In what has been described as a significant victory for both the First Amendment and firearms owners, a lawsuit against the Montclair, New Jersey Board of Education brought by the Association of New Jersey Rifle & Pistol Clubs (ANJRPC) was resolved on May 20, 2003, in a court-ordered settlement in which the school board acknowledged violating its own policies and agreed to distribute the gun group’s literature to its students. The settlement also required the school board to provide the gun group with ongoing access to the school system or else bar access to all groups via a change in official policy.
The lawsuit was commenced in October 2000, after the school board distributed leaflets advocating anti-gun legislation throughout the school system, but refused to distribute leaflets advocating the alternative point of view. ANJPRC, an official state affiliate of the National Rifle Association, alleged that the school board’s actions violated the First and Fourteenth Amendments by using publicly funded facilities to advocate one side of a legislative issue while refusing equal access to the other side. The lawsuit sought a determination of wrongdoing by the Court and injunctions requiring equal access.
“This case is really about an attempt to manipulate young minds by presenting only one side of an issue and actively suppressing the other side,” said ANJRPC representatives in a May 20 press release. “This settlement sends a message to every publicly funded school in America – if you try to stifle debate on the Second Amendment, you’re going to be held fully accountable.”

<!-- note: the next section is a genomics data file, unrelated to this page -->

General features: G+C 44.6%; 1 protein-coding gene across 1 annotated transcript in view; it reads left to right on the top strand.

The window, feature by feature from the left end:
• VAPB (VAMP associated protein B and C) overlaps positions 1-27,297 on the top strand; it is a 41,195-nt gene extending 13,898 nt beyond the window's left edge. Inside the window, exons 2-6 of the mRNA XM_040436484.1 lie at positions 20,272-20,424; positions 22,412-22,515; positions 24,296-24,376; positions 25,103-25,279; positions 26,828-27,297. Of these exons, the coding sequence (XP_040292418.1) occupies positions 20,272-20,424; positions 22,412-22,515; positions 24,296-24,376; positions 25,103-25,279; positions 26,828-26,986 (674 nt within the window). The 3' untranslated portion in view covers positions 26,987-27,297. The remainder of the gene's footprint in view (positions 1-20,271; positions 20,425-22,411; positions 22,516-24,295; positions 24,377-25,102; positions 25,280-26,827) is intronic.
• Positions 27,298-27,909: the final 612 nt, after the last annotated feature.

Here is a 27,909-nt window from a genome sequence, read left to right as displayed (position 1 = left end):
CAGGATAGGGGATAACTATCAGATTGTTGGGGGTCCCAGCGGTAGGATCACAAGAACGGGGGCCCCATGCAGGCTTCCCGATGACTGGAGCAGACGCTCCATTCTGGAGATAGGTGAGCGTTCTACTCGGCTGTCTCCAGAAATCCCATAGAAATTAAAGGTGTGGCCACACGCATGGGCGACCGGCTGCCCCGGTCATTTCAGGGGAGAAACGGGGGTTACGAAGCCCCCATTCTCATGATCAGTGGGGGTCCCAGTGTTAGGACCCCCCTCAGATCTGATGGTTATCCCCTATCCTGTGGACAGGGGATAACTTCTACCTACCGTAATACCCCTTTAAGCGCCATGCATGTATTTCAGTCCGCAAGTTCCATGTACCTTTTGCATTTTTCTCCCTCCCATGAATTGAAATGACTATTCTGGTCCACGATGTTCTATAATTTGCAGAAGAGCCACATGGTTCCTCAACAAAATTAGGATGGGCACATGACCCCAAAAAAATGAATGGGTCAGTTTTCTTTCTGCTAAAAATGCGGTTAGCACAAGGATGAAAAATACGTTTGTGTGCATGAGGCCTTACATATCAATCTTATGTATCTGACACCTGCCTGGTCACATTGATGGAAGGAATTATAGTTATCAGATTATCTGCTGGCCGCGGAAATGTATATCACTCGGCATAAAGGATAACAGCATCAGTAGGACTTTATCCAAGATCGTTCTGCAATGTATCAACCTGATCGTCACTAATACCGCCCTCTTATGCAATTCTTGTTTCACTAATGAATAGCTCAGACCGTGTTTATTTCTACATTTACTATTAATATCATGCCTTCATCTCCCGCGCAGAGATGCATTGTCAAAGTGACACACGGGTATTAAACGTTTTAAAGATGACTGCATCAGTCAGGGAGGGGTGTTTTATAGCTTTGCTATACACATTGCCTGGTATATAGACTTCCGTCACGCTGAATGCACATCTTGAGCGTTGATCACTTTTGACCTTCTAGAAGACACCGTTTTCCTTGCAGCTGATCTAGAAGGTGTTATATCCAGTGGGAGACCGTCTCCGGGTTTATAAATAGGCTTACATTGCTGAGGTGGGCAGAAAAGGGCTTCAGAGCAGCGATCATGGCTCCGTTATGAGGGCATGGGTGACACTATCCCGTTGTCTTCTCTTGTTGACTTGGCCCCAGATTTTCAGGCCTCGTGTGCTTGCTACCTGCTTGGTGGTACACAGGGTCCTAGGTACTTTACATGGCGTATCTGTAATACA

NRA Chief Lobbyist Chris Cox applauded the decision, observing “There is no room for political demagoguery in our schools and this new policy will help insure our children hear both sides of any issue. The clear message to school districts is, you can’t play politics with our kids.”
The settlement required the school board to distribute three flyers promoting the ANJRPC’s 2003 firearms education and training events, including outreach events for youth and women. In the agreement’s first paragraph, the school board acknowledged that the anti-gun leaflet distribution in 2000 “was a violation of Defendant Board’s policies relative to the distribution of literature to and by students.” The settlement also provided ANJRPC with ongoing access to the school system to promote events, conduct art and essay contests, grant scholarships, and seek establishment of a student club. Alternatively, the school board can amend its policies to bar such activities, but only if such policies apply equally to all organizations.
A copy of the settlement agreement is available on ANJRPC’s website at www.anjrpc.org.